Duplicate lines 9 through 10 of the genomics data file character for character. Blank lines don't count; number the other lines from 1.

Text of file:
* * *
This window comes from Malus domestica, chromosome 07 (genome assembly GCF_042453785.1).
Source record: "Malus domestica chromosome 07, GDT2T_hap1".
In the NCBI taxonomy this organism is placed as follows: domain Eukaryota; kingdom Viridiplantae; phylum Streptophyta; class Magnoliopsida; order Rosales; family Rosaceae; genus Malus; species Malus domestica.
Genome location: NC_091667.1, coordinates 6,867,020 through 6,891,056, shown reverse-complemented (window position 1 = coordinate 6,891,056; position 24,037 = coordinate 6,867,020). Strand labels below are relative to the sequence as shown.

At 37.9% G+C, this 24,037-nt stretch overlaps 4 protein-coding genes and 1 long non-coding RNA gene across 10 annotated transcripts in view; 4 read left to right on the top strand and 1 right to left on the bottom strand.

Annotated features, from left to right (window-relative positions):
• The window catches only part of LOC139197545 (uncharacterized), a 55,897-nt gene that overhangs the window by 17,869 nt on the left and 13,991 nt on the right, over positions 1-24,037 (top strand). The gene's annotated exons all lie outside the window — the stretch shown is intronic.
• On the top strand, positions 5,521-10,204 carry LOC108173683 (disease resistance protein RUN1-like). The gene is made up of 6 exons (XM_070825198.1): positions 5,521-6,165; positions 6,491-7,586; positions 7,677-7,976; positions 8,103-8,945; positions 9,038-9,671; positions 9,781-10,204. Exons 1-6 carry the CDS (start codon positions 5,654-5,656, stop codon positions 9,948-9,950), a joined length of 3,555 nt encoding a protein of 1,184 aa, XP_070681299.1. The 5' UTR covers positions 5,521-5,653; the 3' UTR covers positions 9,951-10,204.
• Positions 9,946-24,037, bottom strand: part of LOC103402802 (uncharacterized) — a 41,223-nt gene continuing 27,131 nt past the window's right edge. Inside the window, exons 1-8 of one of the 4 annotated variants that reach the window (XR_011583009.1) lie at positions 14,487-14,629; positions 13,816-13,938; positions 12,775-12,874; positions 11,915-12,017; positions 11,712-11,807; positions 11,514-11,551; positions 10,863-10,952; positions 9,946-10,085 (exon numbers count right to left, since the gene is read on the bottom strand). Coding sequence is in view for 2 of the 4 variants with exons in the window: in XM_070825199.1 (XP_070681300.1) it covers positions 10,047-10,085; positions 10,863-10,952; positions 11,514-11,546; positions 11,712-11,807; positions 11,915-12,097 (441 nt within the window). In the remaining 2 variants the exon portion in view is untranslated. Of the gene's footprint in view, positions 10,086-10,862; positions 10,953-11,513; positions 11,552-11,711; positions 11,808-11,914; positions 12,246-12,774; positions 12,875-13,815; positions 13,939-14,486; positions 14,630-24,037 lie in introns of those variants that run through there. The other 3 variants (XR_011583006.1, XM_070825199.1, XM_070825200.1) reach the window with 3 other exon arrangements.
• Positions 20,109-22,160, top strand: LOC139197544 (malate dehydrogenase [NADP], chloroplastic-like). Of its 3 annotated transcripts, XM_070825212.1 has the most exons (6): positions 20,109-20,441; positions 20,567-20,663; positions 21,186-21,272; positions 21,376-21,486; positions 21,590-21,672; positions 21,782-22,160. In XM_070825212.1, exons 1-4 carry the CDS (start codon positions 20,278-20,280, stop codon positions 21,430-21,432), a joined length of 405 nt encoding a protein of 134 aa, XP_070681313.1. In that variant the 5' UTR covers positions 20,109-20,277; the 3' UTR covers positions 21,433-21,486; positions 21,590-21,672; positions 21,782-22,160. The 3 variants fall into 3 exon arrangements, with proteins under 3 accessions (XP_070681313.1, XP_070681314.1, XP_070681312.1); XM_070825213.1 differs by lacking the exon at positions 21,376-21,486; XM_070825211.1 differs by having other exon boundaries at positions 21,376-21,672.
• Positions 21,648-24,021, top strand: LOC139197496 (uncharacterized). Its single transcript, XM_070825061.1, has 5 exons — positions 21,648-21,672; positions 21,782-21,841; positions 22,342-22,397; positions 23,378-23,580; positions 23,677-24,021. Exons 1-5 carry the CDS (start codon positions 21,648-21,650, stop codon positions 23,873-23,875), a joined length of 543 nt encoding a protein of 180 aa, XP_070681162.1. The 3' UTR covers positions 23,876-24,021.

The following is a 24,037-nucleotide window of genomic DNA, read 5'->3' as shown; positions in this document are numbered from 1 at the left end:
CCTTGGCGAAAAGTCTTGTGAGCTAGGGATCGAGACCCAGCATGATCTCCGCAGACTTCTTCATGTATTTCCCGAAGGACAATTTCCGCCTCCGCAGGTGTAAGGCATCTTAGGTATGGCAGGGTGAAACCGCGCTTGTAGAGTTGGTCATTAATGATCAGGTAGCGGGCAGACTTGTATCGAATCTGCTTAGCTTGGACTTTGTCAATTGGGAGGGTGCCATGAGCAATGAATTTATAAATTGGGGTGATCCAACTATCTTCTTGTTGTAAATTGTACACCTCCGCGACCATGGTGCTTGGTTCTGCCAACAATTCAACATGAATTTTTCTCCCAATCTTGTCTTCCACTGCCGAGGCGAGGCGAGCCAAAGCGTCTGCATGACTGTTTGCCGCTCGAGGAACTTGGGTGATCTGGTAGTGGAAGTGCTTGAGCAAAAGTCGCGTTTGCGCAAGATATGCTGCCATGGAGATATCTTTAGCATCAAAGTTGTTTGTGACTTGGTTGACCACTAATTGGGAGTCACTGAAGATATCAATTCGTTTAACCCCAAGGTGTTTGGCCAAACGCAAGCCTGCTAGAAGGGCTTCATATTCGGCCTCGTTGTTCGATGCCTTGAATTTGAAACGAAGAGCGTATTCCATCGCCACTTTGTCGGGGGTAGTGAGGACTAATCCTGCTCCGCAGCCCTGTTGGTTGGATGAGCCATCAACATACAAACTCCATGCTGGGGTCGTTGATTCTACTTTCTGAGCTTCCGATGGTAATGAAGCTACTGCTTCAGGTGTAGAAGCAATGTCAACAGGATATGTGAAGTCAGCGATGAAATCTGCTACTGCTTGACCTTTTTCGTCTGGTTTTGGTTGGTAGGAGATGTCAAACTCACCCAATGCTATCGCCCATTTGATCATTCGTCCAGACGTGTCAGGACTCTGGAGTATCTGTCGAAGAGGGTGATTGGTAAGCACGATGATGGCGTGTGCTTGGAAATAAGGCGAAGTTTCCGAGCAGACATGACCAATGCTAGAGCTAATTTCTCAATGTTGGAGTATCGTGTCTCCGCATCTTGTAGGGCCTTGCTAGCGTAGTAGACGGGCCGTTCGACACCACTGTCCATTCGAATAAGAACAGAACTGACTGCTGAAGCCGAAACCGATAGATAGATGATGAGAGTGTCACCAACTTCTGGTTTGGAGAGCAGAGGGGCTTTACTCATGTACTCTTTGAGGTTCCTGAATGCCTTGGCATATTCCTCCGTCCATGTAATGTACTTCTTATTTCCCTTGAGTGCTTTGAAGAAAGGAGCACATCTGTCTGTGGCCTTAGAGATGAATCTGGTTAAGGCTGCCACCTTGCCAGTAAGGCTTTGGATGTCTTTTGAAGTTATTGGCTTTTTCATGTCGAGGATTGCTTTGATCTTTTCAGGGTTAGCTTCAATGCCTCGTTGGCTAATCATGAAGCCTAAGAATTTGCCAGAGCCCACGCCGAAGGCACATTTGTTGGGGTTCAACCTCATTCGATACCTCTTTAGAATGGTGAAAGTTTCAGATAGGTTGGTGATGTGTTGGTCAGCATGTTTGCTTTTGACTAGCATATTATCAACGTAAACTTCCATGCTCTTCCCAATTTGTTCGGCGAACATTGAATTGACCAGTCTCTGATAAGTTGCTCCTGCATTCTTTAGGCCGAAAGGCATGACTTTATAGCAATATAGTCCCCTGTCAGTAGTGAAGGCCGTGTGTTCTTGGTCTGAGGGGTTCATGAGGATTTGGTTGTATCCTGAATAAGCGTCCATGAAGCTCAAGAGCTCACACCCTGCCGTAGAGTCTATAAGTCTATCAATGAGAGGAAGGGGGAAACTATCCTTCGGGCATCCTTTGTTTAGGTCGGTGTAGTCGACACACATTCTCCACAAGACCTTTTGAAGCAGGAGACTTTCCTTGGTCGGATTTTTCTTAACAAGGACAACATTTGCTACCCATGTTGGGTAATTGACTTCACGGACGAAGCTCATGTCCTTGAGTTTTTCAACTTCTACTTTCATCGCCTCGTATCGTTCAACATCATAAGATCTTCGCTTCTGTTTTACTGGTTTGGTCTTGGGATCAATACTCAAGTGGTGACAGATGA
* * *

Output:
• Positions 9,946-24,037, bottom strand: part of LOC103402802 (uncharacterized) — a 41,223-nt gene continuing 27,131 nt past the window's right edge. Inside the window, exons 1-8 of one of the 4 annotated variants that reach the window (XR_011583009.1) lie at positions 14,487-14,629; positions 13,816-13,938; positions 12,775-12,874; positions 11,915-12,017; positions 11,712-11,807; positions 11,514-11,551; positions 10,863-10,952; positions 9,946-10,085 (exon numbers count right to left, since the gene is read on the bottom strand). Coding sequence is in view for 2 of the 4 variants with exons in the window: in XM_070825199.1 (XP_070681300.1) it covers positions 10,047-10,085; positions 10,863-10,952; positions 11,514-11,546; positions 11,712-11,807; positions 11,915-12,097 (441 nt within the window). In the remaining 2 variants the exon portion in view is untranslated. Of the gene's footprint in view, positions 10,086-10,862; positions 10,953-11,513; positions 11,552-11,711; positions 11,808-11,914; positions 12,246-12,774; positions 12,875-13,815; positions 13,939-14,486; positions 14,630-24,037 lie in introns of those variants that run through there. The other 3 variants (XR_011583006.1, XM_070825199.1, XM_070825200.1) reach the window with 3 other exon arrangements.
• Positions 20,109-22,160, top strand: LOC139197544 (malate dehydrogenase [NADP], chloroplastic-like). Of its 3 annotated transcripts, XM_070825212.1 has the most exons (6): positions 20,109-20,441; positions 20,567-20,663; positions 21,186-21,272; positions 21,376-21,486; positions 21,590-21,672; positions 21,782-22,160. In XM_070825212.1, exons 1-4 carry the CDS (start codon positions 20,278-20,280, stop codon positions 21,430-21,432), a joined length of 405 nt encoding a protein of 134 aa, XP_070681313.1. In that variant the 5' UTR covers positions 20,109-20,277; the 3' UTR covers positions 21,433-21,486; positions 21,590-21,672; positions 21,782-22,160. The 3 variants fall into 3 exon arrangements, with proteins under 3 accessions (XP_070681313.1, XP_070681314.1, XP_070681312.1); XM_070825213.1 differs by lacking the exon at positions 21,376-21,486; XM_070825211.1 differs by having other exon boundaries at positions 21,376-21,672.